I am sure many of you have either read the book or seen the movie “A Dog’s Purpose.” I find this story especially fascinating because I have a service dog whose purpose has been to be my ears for ten years.
I truly believe that anyone – cancer survivor or not – needs a purpose in life. People who have a reason to live survive longer, whether they have cancer or not. I have learned so many things from my wonderful service dog named Sita.
Sita is a gorgeous yellow lab mix. The most mesmerizing part of her is her amber eyes. My Mother always said you look in those eyes and you knew she had a soul. They are tender, bottom less and gentle.
When Sita and I were partnered a decade ago, we bonded immediately. I looked into those soulful eyes and was smitten. The agency I received Sita from said they wished every dog and human bonded as quickly as we did.
As a hearing ear dog, Sita alerts me to any noise that might be different or dangerous by nudging me which we call a “bump.” Sirens, fire alarms, telephones and doorbells are all sounds she was trained to bump me for. She wasn’t taught to let me know when people were approaching me, but after witnessing my startled little jump after people came up behind me, she started nudging me every time. Once, she even alerted me in a parking lot when the car next to me had the motor running. It would have backed up and hit both of us without her sharp ears to tell me to get us out of the way.
Sita and I have traveled all over the country for both business and pleasure. She is a wonderful flyer, and the attendants tell me she is better behaved than some humans.
This year she developed arthritis and a serious limp. After water therapy, laser therapy, shots and other treatments, an orthopedic veterinarian figured out what was wrong. He did surgery and discovered the cartilage had actually fragmented, causing her serious pain. She was so stoic that she walked long distances with me because it was her job and hurting with every step. She never let me know.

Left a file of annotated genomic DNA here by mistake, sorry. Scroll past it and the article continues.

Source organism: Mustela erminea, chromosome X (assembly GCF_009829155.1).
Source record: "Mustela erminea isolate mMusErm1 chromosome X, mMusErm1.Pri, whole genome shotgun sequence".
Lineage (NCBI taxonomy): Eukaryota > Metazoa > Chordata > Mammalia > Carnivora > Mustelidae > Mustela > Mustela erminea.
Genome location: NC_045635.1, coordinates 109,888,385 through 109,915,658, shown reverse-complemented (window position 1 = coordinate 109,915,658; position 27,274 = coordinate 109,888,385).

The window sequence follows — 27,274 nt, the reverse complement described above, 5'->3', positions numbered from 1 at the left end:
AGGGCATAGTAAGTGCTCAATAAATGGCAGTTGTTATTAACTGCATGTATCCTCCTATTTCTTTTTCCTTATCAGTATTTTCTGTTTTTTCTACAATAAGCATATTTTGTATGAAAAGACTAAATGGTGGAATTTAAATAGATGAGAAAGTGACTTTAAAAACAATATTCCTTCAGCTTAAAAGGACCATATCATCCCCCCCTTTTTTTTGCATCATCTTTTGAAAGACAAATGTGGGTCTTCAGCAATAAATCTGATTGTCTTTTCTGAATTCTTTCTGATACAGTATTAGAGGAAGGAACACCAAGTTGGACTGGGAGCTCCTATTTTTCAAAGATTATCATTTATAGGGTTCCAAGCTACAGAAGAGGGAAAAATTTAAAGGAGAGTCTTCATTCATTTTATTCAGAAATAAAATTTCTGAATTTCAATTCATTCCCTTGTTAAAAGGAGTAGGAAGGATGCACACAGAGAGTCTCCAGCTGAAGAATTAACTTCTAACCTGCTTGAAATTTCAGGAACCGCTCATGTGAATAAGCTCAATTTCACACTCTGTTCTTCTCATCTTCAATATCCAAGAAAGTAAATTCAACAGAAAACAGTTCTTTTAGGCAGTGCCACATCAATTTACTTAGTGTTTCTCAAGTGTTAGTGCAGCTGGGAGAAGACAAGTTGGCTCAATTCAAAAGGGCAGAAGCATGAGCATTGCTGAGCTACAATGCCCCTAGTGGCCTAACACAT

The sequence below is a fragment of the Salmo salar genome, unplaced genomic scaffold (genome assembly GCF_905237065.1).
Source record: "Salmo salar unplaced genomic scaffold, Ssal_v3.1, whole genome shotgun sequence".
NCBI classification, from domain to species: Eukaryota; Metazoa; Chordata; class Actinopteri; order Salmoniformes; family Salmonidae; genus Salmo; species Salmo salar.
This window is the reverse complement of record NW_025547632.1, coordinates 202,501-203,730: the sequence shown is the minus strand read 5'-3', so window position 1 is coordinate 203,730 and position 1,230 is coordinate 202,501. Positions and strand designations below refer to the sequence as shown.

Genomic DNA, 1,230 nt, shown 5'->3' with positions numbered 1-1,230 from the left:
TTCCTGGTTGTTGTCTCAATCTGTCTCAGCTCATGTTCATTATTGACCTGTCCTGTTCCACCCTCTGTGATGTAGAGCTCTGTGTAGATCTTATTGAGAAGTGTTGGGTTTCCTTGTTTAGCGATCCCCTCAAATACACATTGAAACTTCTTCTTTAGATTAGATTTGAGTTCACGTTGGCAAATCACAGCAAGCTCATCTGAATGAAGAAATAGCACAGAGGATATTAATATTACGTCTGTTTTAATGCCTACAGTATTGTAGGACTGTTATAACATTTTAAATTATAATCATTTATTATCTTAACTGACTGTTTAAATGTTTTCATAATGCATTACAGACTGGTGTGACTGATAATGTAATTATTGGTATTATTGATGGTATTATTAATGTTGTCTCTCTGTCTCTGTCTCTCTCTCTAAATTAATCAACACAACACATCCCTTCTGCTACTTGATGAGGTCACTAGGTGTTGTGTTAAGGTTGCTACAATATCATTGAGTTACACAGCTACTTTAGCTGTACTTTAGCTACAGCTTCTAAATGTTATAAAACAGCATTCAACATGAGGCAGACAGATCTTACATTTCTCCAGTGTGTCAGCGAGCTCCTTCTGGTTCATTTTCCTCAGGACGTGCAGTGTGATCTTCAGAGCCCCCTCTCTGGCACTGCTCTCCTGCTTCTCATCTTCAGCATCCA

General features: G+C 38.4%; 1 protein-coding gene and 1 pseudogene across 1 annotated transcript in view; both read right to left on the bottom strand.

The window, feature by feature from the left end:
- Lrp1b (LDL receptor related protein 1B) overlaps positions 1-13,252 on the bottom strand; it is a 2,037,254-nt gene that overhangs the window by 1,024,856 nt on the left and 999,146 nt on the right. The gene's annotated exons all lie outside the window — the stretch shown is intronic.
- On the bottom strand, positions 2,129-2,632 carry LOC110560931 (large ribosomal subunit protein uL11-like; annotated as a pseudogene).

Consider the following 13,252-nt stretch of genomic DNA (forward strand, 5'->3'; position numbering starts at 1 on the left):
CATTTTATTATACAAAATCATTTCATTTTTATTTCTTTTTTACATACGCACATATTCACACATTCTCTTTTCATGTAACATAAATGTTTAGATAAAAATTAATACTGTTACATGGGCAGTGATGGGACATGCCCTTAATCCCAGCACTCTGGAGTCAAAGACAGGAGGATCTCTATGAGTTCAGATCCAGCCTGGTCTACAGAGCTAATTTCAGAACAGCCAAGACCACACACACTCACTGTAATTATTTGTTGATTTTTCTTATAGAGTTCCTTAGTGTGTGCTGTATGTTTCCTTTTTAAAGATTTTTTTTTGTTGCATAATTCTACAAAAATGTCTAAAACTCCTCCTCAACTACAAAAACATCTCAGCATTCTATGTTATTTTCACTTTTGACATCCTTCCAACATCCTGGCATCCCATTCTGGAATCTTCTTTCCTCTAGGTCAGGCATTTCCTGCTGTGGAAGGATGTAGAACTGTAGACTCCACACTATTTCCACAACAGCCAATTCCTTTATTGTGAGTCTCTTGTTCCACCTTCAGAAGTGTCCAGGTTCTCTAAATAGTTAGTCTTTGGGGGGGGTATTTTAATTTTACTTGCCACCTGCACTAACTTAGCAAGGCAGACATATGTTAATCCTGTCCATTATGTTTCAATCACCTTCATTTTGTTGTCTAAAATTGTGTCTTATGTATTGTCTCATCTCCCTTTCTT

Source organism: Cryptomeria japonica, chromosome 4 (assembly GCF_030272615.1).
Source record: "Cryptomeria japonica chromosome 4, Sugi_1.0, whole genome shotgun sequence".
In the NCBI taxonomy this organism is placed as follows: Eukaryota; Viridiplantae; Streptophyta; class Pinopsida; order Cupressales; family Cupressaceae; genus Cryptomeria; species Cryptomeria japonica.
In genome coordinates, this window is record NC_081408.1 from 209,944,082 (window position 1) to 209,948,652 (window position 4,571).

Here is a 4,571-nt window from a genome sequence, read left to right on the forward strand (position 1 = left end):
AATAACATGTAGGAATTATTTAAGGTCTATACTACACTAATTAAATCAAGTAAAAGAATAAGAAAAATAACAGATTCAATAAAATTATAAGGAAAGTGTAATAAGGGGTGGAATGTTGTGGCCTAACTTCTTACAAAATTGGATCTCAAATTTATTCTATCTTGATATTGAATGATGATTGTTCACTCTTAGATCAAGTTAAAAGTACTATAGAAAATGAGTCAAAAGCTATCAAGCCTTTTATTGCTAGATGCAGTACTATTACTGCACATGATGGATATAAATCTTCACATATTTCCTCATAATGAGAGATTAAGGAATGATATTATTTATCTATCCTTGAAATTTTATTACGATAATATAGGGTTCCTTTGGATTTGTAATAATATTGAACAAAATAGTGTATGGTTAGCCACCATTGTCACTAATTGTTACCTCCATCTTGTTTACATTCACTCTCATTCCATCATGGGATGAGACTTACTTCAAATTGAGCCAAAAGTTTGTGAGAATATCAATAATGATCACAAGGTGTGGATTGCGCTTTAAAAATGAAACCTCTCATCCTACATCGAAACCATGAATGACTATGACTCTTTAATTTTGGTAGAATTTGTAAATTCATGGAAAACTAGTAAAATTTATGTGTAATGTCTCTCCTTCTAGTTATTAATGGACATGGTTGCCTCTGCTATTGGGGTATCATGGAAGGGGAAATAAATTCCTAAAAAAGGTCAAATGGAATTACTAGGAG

When I questioned the veterinarian about doing a surgery on a 13 year old dog, he reminded me she was in good health otherwise. She is still limping, but much better and doesn’t appear to be in pain. If only our canines could talk!
My purpose has been to take care of her after she took care of me for 10 long years! We had to be separated several weeks because of the steps to my apartment. After the surgery, she was caged during the day at the veterinarian, and went home with a staff member at night. Her tail stopped wagging, her eyes became dull and she no longer did a little dance when she saw people she loved. It just about killed both of us.
Finally, we were together again. I could do physical therapy and take care of her so everything changed for the better. The sparkle returned to her eyes, the joy came back in her step and the tail never stops wagging!
We do not fly anywhere now and I limit some of the walking she does. But she is just happy to be working again. I think this book and movie about a dog’s purpose hit a nerve with the general population for a reason. We humans can relate to that purpose. We hear about people with cancer who live for a longer time and about unexplained miracles.
The famous philosopher Nietzsche said those who have a WHY to live find a HOW. If we would question the people who have beaten the odds, I would bet they have a reason, or several of them to live. Maybe it is family, friends, job, volunteer efforts, social causes, pets - I could go on and on.
Both my veterinarian and I are convinced that a purpose is what kept my dog in such good shape and healthy other than the arthritis. Through the dark days of my chemo every month, it is my friends, my family, my church, my writing, and yes, Sita, who gave me a reason to love – a purpose.
Why don’t you write down your purposes today? You just might live a little longer – and so will your dog!